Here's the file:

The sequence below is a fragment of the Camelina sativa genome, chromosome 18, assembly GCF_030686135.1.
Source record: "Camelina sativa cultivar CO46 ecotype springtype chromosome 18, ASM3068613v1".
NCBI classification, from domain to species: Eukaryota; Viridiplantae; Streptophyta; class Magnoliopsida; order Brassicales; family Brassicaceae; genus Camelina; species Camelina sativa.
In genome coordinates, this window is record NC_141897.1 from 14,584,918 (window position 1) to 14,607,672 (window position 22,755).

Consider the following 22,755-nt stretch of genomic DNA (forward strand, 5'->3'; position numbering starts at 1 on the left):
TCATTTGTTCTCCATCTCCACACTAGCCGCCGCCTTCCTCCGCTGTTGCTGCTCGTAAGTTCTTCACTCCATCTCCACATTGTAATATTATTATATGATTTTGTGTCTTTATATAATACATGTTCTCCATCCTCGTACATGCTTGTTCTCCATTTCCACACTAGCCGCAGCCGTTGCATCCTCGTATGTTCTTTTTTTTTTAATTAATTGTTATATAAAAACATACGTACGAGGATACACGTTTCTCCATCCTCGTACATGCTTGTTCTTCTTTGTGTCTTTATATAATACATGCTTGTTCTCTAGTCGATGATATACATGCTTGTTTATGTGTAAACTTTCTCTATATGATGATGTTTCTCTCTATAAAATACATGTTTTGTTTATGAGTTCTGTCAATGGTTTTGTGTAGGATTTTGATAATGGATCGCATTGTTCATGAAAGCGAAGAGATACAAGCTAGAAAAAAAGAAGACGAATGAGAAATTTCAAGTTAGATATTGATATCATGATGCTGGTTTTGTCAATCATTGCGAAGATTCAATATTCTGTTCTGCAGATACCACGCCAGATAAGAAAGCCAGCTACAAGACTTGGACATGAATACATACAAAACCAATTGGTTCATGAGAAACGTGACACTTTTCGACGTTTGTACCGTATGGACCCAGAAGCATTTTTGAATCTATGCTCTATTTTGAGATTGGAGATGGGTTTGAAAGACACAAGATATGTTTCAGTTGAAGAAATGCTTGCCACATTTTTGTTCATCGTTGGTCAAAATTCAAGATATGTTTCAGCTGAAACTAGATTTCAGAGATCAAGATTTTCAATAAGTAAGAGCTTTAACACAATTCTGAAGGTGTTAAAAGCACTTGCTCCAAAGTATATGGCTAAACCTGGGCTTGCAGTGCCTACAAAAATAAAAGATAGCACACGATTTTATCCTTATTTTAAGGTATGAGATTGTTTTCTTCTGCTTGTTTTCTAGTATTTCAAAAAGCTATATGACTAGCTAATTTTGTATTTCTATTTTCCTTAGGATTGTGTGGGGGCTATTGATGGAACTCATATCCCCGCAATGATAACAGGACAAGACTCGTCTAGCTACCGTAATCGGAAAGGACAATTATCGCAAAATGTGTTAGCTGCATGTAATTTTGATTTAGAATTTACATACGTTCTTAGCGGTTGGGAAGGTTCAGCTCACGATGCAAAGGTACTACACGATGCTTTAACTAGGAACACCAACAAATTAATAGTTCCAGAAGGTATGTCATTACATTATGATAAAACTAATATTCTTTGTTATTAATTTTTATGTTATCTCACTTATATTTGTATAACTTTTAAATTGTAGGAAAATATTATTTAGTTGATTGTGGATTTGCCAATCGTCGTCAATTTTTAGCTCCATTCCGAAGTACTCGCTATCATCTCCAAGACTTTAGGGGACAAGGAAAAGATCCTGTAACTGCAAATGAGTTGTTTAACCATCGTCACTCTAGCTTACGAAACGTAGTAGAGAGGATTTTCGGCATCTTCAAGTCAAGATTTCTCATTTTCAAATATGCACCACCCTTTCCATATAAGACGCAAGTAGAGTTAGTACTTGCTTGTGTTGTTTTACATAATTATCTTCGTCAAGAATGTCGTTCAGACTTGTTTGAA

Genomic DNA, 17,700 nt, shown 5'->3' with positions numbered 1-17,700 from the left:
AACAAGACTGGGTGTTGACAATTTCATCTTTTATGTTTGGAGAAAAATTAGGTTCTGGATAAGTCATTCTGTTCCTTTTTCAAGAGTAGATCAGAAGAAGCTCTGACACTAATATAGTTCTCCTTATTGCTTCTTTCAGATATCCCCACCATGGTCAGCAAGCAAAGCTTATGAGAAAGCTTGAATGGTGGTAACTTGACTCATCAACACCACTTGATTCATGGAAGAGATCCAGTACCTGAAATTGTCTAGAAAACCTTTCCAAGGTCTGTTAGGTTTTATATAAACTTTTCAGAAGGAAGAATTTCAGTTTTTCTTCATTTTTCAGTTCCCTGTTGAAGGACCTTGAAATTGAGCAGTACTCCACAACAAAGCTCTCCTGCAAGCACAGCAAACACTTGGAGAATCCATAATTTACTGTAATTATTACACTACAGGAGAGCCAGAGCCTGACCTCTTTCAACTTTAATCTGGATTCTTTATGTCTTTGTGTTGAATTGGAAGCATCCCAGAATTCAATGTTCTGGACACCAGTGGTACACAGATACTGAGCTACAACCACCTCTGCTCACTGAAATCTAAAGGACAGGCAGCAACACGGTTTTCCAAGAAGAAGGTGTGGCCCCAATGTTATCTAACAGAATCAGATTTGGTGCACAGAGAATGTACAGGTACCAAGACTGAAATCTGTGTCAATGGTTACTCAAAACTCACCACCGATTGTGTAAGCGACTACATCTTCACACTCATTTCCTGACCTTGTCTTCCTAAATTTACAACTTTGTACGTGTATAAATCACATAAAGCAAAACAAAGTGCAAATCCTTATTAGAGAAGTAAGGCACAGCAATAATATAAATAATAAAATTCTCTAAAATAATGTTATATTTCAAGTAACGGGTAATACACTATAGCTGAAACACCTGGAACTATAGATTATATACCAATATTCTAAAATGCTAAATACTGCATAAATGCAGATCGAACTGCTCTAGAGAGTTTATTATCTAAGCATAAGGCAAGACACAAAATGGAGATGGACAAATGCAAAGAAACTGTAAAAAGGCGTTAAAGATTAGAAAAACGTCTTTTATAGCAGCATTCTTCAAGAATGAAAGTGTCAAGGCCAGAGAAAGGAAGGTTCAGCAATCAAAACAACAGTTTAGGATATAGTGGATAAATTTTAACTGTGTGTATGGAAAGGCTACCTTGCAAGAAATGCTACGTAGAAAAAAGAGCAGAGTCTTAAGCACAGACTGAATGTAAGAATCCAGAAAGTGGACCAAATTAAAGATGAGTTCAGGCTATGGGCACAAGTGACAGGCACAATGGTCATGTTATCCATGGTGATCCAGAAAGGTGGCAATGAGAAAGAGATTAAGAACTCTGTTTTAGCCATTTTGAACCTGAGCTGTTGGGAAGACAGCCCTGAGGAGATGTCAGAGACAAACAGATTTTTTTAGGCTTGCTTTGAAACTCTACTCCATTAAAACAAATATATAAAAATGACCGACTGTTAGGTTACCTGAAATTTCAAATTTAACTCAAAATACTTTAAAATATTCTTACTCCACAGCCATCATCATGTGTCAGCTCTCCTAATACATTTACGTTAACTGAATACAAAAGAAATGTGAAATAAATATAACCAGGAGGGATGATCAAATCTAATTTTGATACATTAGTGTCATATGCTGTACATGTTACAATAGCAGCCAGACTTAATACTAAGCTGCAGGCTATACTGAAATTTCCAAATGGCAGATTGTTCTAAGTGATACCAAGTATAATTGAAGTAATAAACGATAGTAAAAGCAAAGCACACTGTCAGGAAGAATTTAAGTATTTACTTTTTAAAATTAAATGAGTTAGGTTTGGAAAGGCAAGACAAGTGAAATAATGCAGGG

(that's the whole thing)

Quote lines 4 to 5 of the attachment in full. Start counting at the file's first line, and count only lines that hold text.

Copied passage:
In genome coordinates, this window is record NC_141897.1 from 14,584,918 (window position 1) to 14,607,672 (window position 22,755).

Consider the following 22,755-nt stretch of genomic DNA (forward strand, 5'->3'; position numbering starts at 1 on the left):